Where have all the farmers gone?

As we are talking to the farms across the nation one thing has become glaringly obvious. There are as I can tell, two kinds of farmers out there: the young, ambitious, new farmer and the older, experienced, more jaded farmer. Okay, so what’s the problem?

The problem is, what happens when the knowledge and experience of the largest percentage of our current farming community disappears? How do you take years of instinct and that gut feeling that is the key to a farmer’s success and document it? Well, you can’t. So where do we go from here?

Some stats to discuss over beers:

  • Throughout the early years of the 20th century, farmers aged 65 years or older accounted for less than 10 percent of the farming population. Today—one hundred years later—folks over the age of 65 account for more than 30 percent of the nation’s farmers.
  • According to the most recent agricultural census data we have (2007), for every six farmers that are over the age of 65 in this country, there is only one farmer under the age of 35.
  • Today, the average age of the American farmer is 55 years old. Therefore, roughly 500,000 U.S. farmers—half of the nation’s agricultural producers—are poised to retire within the next 10 years.
  • Fact: Farming might not get you a yacht with a 401K so our generation is not going to be able to fill this gap.

So why does it matter if we lose most of our farmers and all the knowledge they take with them? Seems silly that we even have to mention it but here are a few repercussions to ponder:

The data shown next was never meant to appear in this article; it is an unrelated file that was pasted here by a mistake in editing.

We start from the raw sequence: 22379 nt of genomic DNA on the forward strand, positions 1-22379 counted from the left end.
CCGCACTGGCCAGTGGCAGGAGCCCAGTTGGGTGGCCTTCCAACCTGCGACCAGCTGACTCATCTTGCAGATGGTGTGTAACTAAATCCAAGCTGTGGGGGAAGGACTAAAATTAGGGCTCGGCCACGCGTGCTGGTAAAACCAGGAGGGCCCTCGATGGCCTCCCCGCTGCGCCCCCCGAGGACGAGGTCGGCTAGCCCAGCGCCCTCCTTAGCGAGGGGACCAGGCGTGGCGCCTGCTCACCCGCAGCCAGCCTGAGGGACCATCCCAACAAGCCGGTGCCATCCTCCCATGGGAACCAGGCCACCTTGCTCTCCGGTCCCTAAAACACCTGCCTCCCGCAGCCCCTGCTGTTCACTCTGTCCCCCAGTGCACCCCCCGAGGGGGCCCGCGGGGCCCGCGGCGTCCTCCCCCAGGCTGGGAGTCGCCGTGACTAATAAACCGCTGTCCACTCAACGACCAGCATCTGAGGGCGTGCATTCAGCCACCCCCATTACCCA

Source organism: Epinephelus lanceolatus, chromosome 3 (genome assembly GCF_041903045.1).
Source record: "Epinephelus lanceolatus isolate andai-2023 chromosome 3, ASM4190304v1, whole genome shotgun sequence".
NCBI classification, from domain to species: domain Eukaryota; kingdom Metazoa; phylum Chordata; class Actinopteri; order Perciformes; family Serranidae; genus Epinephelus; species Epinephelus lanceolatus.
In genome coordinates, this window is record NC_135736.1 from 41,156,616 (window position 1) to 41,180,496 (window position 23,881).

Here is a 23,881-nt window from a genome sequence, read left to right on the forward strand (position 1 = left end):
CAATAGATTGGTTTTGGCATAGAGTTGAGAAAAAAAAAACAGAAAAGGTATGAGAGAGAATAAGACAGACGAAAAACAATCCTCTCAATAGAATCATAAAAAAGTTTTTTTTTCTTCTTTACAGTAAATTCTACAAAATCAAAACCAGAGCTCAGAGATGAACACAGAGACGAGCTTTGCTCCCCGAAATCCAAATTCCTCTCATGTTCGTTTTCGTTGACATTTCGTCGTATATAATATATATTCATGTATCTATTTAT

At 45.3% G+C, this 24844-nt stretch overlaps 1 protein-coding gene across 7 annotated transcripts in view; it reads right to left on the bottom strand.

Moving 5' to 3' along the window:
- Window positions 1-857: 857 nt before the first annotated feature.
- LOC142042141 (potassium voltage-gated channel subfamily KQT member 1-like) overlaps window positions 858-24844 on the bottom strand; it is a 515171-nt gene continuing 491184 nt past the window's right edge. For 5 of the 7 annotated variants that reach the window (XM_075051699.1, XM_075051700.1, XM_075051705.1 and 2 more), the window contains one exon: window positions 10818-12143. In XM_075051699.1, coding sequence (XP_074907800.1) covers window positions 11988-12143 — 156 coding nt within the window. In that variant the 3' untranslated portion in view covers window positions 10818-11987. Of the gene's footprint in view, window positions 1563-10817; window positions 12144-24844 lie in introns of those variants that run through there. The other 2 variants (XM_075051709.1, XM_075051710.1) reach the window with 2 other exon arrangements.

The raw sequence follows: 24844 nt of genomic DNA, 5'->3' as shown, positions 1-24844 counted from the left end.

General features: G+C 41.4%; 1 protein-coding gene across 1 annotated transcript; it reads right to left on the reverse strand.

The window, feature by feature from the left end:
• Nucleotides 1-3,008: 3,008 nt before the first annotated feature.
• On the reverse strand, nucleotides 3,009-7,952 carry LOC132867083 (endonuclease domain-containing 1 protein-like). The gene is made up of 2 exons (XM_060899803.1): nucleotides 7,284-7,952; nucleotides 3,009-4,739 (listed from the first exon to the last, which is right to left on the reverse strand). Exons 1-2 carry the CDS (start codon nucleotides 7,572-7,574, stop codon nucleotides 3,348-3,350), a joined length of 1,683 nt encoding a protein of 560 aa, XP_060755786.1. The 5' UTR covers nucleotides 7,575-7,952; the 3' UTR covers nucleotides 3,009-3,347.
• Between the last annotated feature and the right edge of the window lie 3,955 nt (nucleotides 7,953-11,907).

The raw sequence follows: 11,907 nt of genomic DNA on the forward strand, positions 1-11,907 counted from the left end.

• This new generation gets to reinvent the wheel over and over again, which we all love so much.
  • Small farms and their land will either be acquired by large corporate farms or turned into subdivisions.
  • We will lose most of the small farms we have today all together if no one wants to step up and take over.
  • All in all, the efforts to support local food production become more difficult.

Before we all start throwing our hands up in the air and calling our friend’s brother to see if the job opening at Intel is still available let’s consider some of the proposed solutions:

  • Check out the New Farm Bill program funding dedicated to training and educating the next generation of farmers and ranchers. Deputy Secretary Krysta Harden says the USDA will help train and educate new farmers and ranchers with $100 million from the new Farm Bill.

“The average age of our farmers is 58 years old. So, we need the bench,” Harden says. “We need to get folks coming into agriculture who either grew up on a farm or are thinking about coming back, but also folks who don’t know much about agriculture, but who have that drive, that passion, who want to get into farming or ranching.”

  • Rent open public lands to young farmers. Towns and cities around the country could lease unused and publicly owned lands to new farmers in a rent-controlled environment. This move would increase town revenue without raising taxes, provide young farmers with affordable land, and bolster local food systems.
  • Just lower the cost ridiculously, insane, over the moon cost of buying farmland.
  • Care. In the words of Crosby, Stills and Nash, “teach our children well” and let’s start participating in a world that values the transference of traditions and knowledge from generation to generation.

I can tell you this, we will be helping to fill this gap by continuing to interview and profile all of the farms across the country and making it a huge goal to document and share what we now realize is too costly to lose. If you have any ideas, solutions or want to get involved, you know where to find us.

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